Thank you! It was very much an informal chat but it was really quite enjoyable and the next step is to meet some of the engineering team next month. The MD did seem to think there was something they could do with me and my bizarre skillset
I work in IT, and there are actually quite a lot of people who don't come in with a direct path - I started with a history degree and work history in libraries, now I work in unix sysadmin. I would say that those who have had different work experience rather than being purely techy techy techy all the way are actually better at the job (as a generalisation - there are always exceptions.) They are more likely to be able to translate between techy and user, rather than incomprehension that normal users don't understand obscure techy terms and concepts.
Good luck for tomorrow!
That's fantastic news - congratulations and well done on getting the interview! Good luck tomorrow - will keep fingers crossed for you.
You're all lovely - thank you!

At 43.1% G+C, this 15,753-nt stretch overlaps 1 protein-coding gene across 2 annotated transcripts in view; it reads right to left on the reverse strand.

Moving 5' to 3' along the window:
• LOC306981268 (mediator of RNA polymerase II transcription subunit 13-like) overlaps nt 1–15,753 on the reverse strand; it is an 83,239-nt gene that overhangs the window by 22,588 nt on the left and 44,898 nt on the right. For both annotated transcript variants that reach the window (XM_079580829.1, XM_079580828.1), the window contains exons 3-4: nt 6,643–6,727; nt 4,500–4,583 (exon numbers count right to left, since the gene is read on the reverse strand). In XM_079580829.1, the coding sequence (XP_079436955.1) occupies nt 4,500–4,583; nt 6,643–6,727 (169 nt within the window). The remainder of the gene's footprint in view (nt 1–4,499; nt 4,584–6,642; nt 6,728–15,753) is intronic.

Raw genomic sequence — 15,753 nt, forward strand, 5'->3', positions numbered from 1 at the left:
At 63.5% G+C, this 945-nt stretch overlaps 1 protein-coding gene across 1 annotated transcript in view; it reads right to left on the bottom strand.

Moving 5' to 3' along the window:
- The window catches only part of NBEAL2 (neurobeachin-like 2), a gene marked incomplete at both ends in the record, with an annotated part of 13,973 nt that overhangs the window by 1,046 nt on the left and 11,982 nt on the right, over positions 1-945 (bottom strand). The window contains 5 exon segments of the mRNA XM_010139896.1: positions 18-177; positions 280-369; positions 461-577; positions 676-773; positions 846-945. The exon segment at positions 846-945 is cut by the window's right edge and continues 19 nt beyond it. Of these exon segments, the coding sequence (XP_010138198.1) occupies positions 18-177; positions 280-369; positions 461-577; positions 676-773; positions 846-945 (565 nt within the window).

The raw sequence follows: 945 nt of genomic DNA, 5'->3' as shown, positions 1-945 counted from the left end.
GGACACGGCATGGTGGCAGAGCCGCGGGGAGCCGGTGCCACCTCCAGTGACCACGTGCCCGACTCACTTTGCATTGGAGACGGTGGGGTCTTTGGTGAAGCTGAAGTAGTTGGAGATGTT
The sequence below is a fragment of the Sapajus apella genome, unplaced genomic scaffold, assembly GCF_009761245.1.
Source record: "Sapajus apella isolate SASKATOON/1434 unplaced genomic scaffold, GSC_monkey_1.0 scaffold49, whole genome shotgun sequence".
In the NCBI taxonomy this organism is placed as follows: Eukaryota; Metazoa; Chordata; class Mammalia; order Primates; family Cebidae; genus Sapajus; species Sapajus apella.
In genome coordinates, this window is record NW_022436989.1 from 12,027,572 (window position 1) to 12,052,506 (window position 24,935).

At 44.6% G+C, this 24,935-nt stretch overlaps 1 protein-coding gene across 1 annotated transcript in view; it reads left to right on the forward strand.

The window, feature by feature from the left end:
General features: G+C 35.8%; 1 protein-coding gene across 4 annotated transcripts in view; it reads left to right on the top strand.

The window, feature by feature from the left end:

Yes, DH v involved but he's already working as flexibly as he can. The 'problem' (I appreciate how many people would like to have this problem) is that he earns 3 times my FTE, let alone my part-time salary so him going part time too wouldn't work financially. But he does pull his weight in that I start work v early, he does nursery run, I pick up and he works late. Reading these boards I realise how lucky I am.
Cloud admin sounds v interesting and I'll have a look at that. Newbury wouldn't be feasible (I know this from past experience) but I really appreciate the thought; that's really kind.
But thanks to you guys' encouragement.... I have a sort of interview tomorrow! I sent a speculative application on Friday to a company I've been following for a while. They replied 45 mins later asking me to come in for a chat on Tuesday. It may well be that it comes to nothing and I don't have what they're looking for (or vice versa) but I HAVE AN INTERVIEW! This is seriously exciting news!